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The Patriot Act : a Summary

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The Patriot Act : a Summary
Case Study: The USA PATRIOT Act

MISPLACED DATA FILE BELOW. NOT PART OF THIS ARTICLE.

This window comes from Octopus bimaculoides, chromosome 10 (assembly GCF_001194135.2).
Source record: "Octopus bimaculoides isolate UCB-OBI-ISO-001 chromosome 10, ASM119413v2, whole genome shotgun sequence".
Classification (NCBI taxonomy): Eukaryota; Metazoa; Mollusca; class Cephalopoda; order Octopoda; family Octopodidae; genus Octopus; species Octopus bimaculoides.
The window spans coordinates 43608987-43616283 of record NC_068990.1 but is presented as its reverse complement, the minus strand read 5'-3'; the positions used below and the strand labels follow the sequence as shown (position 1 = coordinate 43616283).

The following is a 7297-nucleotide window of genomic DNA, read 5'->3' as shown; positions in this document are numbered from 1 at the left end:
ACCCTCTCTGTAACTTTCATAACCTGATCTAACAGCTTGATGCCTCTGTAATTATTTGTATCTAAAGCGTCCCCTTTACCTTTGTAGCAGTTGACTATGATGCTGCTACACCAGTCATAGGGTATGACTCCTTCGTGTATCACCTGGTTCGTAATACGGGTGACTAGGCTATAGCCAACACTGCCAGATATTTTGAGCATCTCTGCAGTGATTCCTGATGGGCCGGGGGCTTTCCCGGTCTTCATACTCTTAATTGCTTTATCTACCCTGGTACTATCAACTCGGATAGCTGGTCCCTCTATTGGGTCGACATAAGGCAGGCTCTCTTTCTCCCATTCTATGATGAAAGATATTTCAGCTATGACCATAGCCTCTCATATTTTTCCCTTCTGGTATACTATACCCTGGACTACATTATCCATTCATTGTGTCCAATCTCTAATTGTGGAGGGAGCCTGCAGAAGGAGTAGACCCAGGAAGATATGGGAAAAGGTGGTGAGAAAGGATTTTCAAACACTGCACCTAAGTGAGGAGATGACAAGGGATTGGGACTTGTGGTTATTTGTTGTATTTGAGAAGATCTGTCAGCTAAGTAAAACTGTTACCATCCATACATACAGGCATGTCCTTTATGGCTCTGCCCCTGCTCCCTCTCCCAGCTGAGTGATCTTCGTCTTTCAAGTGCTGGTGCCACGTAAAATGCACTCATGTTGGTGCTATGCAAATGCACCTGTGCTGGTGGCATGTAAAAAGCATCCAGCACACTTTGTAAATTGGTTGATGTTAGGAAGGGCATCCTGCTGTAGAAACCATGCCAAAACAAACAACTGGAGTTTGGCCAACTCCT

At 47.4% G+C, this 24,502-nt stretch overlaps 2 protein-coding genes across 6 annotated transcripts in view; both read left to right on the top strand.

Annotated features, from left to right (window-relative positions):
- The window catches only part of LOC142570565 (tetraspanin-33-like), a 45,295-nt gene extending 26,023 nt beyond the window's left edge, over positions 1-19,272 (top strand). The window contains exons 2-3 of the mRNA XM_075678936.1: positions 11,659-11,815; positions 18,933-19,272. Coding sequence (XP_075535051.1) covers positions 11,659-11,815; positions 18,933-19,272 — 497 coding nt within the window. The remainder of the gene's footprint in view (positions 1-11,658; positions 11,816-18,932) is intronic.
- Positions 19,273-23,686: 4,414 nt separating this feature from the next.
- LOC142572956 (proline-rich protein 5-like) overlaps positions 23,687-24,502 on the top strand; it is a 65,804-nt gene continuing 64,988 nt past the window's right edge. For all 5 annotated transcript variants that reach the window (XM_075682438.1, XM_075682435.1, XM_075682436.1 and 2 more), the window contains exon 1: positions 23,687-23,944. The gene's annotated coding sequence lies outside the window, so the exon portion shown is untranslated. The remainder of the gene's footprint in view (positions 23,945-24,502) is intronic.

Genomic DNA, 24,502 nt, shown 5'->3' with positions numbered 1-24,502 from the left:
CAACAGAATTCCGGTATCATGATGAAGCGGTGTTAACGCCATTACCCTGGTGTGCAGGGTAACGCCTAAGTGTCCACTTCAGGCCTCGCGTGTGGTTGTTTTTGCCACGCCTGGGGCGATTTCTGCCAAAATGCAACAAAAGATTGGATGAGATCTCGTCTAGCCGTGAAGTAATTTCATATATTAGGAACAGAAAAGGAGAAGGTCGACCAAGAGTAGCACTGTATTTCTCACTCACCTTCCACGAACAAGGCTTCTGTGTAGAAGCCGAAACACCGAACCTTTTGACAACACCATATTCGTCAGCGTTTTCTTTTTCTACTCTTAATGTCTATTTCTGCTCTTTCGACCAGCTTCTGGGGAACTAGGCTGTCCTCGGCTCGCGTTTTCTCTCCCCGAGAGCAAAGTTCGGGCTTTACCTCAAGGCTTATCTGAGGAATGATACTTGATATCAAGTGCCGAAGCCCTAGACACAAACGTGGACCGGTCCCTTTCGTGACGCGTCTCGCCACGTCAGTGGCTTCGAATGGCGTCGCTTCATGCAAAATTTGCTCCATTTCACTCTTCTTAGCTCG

One of the most controversial policies to pass legislation within the United States congress with the approval of our president at the time, George W. Bush, was the USA PATRIOT Act. The USA PATRIOT Act is actually a acronym for the Uniting and Strengthening America by Providing Appropriate Tools Required to Intercept and Obstruct Terrorism Act. This Act reduced the restrictions, which now allowed the law the power to search various electronic communications records as well as medical and financial records. It also enabled fewer restrictions on foreign intelligence gathering, broadened the immigration enforcement laws to allow them to more easily detain and deport immigrants suspected of involvement with terrorism. This Act used the word terrorism vaguely and developed a expanded definition for in terms of domestic terrorism, giving more power for the use of the USA PATRIOT Act by law enforcement. The USA Patriot Act came about in response to the September 11th terrorist attacks within the United States. The attacks aroused the American Publics fear of weakness to another potential act of terrorism. The result was that immediately after the attacks U.S. congressman set to the task of proposing anti-terrorist bills. The Bush administration used this new fear of terrorism to push through sweeping controversial policy changes that could now be overlooked. Bush used media vehicles such as news conferences open to the public to address the acts of terror, and how his administration would try to pass policies to “protect” Americans. Bush proposed fixes of our national security that went far beyond fighting terrorism. Bush played off of the chaos within congress in reaction to the terrorism, pushing federal legislators to push for his agenda. Congress passed the amendments and policies swiftly and decisively with hardly any deliberation. Neither the Senate or House of Representatives issued a report on the PATRIOT Act. Most

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